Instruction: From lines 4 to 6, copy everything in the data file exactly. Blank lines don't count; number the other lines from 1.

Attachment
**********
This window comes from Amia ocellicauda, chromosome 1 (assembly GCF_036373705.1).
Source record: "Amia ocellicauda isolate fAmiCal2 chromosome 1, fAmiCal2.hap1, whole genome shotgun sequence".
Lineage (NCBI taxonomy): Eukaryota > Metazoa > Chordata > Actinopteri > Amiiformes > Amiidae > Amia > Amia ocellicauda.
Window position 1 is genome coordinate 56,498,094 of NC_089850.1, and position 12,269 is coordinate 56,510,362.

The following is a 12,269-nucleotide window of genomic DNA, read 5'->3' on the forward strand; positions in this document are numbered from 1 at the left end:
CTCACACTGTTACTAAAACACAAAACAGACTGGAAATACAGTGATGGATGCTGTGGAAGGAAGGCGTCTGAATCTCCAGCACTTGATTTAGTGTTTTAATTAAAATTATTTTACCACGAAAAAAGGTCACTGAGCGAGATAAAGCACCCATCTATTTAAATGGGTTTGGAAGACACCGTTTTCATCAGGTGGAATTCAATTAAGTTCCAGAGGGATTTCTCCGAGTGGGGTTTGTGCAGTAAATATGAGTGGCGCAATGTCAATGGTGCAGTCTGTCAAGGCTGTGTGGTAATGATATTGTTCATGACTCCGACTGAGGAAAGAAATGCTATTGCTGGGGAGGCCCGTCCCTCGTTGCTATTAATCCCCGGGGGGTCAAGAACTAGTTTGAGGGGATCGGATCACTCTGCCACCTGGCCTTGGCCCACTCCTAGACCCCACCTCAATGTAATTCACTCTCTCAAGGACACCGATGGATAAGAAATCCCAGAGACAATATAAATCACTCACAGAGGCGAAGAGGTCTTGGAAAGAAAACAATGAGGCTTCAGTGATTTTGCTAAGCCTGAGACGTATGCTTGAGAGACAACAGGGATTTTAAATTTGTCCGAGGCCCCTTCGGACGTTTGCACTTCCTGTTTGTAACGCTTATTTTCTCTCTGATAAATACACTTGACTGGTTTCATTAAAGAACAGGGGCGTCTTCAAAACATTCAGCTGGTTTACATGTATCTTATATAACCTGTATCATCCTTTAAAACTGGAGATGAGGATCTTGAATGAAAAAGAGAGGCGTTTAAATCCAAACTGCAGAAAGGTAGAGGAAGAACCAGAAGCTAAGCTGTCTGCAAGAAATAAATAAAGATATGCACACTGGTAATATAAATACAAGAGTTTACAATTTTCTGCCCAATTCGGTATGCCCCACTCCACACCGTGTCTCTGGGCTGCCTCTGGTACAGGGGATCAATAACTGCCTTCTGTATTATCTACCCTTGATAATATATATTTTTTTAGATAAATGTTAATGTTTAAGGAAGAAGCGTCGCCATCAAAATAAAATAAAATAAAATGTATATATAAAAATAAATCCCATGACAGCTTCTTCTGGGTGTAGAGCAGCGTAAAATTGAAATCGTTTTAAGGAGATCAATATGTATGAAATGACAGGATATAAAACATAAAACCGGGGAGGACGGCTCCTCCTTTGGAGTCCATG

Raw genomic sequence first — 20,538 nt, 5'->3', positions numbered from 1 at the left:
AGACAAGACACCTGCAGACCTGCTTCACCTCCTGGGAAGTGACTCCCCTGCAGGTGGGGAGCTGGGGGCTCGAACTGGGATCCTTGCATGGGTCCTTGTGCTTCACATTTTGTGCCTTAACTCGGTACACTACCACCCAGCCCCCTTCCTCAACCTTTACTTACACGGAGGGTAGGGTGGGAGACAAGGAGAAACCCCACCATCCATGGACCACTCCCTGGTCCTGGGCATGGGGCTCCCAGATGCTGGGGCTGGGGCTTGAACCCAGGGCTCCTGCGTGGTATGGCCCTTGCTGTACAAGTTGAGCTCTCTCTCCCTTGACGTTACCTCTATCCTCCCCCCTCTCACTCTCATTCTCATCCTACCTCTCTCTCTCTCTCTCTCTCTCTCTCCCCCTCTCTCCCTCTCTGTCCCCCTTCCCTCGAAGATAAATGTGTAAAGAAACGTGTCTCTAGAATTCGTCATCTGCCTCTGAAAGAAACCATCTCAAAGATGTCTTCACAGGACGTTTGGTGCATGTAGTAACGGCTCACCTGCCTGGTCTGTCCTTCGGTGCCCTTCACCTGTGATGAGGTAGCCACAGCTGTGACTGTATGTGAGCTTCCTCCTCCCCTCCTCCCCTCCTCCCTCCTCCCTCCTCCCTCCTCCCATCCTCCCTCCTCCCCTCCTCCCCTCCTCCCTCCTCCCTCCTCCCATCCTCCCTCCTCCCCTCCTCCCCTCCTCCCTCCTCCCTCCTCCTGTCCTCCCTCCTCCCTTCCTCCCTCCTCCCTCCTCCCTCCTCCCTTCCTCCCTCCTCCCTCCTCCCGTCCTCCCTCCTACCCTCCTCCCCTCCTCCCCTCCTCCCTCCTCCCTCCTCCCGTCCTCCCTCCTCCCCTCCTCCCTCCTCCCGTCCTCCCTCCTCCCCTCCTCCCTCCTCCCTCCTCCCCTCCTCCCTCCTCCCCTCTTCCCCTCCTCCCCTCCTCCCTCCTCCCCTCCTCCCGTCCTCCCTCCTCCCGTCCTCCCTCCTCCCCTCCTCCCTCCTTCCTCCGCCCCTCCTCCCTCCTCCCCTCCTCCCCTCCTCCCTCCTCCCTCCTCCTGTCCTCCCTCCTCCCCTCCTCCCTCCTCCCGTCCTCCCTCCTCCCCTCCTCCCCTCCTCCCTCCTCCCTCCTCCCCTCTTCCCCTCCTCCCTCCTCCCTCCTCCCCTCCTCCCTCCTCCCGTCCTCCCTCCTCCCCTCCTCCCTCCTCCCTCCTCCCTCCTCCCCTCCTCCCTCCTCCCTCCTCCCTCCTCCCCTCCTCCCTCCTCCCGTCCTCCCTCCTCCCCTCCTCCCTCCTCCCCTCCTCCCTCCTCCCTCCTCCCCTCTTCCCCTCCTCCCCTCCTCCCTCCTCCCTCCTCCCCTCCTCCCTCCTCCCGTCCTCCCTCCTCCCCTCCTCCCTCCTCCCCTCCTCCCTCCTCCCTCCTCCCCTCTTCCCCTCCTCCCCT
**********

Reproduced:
Window position 1 is genome coordinate 56,498,094 of NC_089850.1, and position 12,269 is coordinate 56,510,362.

The following is a 12,269-nucleotide window of genomic DNA, read 5'->3' on the forward strand; positions in this document are numbered from 1 at the left end:
CTCACACTGTTACTAAAACACAAAACAGACTGGAAATACAGTGATGGATGCTGTGGAAGGAAGGCGTCTGAATCTCCAGCACTTGATTTAGTGTTTTAATTAAAATTATTTTACCACGAAAAAAGGTCACTGAGCGAGATAAAGCACCCATCTATTTAAATGGGTTTGGAAGACACCGTTTTCATCAGGTGGAATTCAATTAAGTTCCAGAGGGATTTCTCCGAGTGGGGTTTGTGCAGTAAATATGAGTGGCGCAATGTCAATGGTGCAGTCTGTCAAGGCTGTGTGGTAATGATATTGTTCATGACTCCGACTGAGGAAAGAAATGCTATTGCTGGGGAGGCCCGTCCCTCGTTGCTATTAATCCCCGGGGGGTCAAGAACTAGTTTGAGGGGATCGGATCACTCTGCCACCTGGCCTTGGCCCACTCCTAGACCCCACCTCAATGTAATTCACTCTCTCAAGGACACCGATGGATAAGAAATCCCAGAGACAATATAAATCACTCACAGAGGCGAAGAGGTCTTGGAAAGAAAACAATGAGGCTTCAGTGATTTTGCTAAGCCTGAGACGTATGCTTGAGAGACAACAGGGATTTTAAATTTGTCCGAGGCCCCTTCGGACGTTTGCACTTCCTGTTTGTAACGCTTATTTTCTCTCTGATAAATACACTTGACTGGTTTCATTAAAGAACAGGGGCGTCTTCAAAACATTCAGCTGGTTTACATGTATCTTATATAACCTGTATCATCCTTTAAAACTGGAGATGAGGATCTTGAATGAAAAAGAGAGGCGTTTAAATCCAAACTGCAGAAAGGTAGAGGAAGAACCAGAAGCTAAGCTGTCTGCAAGAAATAAATAAAGATATGCACACTGGTAATATAAATACAAGAGTTTACAATTTTCTGCCCAATTCGGTATGCCCCACTCCACACCGTGTCTCTGGGCTGCCTCTGGTACAGGGGATCAATAACTGCCTTCTGTATTATCTACCCTTGATAATATATATTTTTTTAGATAAATGTTAATGTTTAAGGAAGAAGCGTCGCCATCAAAATAAAATAAAATAAAATGTATATATAAAAATAAATCCCATGACAGCTTCTTCTGGGTGTAGAGCAGCGTAAAATTGAAATCGTTTTAAGGAGATCAATATGTATGAAATGACAGGATATAAAACATAAAACCGGGGAGGACGGCTCCTCCTTTGGAGTCCATG